If you made contact with your first-time guest within 24-36 hours of their visit to your church, you have already significantly increased the likelihood that they will visit your church again. But a second effort–a midweek contact–can be a great way to make a deeper connection.
The days of home visitation, at least the way we used to do it–may be gone for most of us. People live at too quick a pace and have too great a desire for privacy to be pleased with finding a couple of us on their doorstep, looking to discuss their spiritual condition. But, a quality midweek contact is still possible.
For many, the best approach has been to stop by with a gift–something different than the gift they received on Sunday–and a quick “It was great to have you at our church” kind of greeting. Preferably limited to a brief, front-porch conversation, these quick visits demonstrate our genuine interest and willingness to “go the extra mile” to extend a quality welcome.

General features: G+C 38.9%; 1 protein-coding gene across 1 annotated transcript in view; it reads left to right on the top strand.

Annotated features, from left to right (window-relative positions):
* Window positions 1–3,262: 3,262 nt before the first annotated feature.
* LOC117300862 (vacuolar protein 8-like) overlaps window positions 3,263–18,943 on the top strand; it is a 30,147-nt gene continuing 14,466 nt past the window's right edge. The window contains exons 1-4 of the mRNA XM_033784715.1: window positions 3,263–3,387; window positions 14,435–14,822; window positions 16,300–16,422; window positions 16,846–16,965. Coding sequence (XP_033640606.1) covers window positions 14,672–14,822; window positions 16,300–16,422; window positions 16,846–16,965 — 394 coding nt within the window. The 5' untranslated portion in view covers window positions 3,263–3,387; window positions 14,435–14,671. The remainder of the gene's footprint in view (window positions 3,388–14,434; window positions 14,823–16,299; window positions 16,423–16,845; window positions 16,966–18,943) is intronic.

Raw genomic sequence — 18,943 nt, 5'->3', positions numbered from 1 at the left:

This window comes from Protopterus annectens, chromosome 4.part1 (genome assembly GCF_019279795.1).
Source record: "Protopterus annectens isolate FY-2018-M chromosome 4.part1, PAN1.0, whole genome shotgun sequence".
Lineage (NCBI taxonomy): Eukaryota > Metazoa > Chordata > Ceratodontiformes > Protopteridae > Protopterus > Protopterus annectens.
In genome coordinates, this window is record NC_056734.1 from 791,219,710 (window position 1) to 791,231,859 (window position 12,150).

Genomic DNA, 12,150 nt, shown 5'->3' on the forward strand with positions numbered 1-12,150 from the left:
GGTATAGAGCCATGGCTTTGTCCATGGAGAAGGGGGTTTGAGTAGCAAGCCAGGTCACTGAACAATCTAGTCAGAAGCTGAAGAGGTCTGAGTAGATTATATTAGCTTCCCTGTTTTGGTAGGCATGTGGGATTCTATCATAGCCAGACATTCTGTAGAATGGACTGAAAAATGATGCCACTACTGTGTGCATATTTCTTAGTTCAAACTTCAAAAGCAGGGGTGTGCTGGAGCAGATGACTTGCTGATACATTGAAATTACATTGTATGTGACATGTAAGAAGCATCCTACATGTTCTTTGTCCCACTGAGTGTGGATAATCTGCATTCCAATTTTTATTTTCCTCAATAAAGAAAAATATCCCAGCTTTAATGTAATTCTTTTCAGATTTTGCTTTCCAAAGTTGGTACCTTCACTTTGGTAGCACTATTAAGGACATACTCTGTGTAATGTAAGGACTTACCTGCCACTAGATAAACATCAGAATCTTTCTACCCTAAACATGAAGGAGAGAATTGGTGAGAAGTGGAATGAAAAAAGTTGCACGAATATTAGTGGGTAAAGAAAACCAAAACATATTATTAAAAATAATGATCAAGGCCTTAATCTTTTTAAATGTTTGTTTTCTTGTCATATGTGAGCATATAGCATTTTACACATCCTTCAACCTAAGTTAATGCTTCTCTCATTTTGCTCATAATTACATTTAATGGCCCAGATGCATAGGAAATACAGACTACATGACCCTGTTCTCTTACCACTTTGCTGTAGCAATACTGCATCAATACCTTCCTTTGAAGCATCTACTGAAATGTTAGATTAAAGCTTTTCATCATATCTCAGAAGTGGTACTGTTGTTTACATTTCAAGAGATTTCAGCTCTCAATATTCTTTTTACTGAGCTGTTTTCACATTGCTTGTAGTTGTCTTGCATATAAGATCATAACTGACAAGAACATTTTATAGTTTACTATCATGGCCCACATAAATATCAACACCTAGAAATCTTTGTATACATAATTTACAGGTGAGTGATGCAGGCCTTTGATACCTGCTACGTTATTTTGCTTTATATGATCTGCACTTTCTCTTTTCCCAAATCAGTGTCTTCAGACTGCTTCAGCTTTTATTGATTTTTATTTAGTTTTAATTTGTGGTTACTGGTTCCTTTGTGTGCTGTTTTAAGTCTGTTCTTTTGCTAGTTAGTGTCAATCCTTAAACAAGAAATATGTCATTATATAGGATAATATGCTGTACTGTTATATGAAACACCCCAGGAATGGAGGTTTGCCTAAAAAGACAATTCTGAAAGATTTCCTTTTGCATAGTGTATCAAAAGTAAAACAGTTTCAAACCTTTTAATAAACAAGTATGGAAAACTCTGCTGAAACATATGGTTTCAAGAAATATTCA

Not everyone will choose a personal visit with a gag of cookies, but your second contact should be more personal than the first. If you sent an email on Monday, make a phone call on Wednesday or Thursday. If your first contact was by phone, find a way to be more personal with visit number two.
There may be occasions where the home visit can turn into a significant ministry moment, but don’t make that your goal. Stop by with every intention of leaving quickly, and if the guest desires more, well, you can enter the open door. But, if you visit, looking for such an invite, the guest may feel pushed into an encounter they really don’t desire.
The midweek contact can be a way to answer some lingering questions about the church or learn about a special need that your guest wishes the church might remember in prayer. Keep things simple and non-intrusive and your guest will close their door thinking, “that was really nice of them.”
As a general rule, two contacts are sufficient. A third may start feeling pushy. Also, if you try to connect by phone and leave a message, don’t call back too often. On the second message, let your guests know you were glad they visited the church and leave it at that. A third message or a request for a call back communicates expectations–big mistake. The point of the follow-up contact effort is to simply expand the welcome and let the guest know that their visit mattered to you and to your congregation. Leave it at that!
Next week, in part 5, we’ll look at the important next step–meeting the Pastor…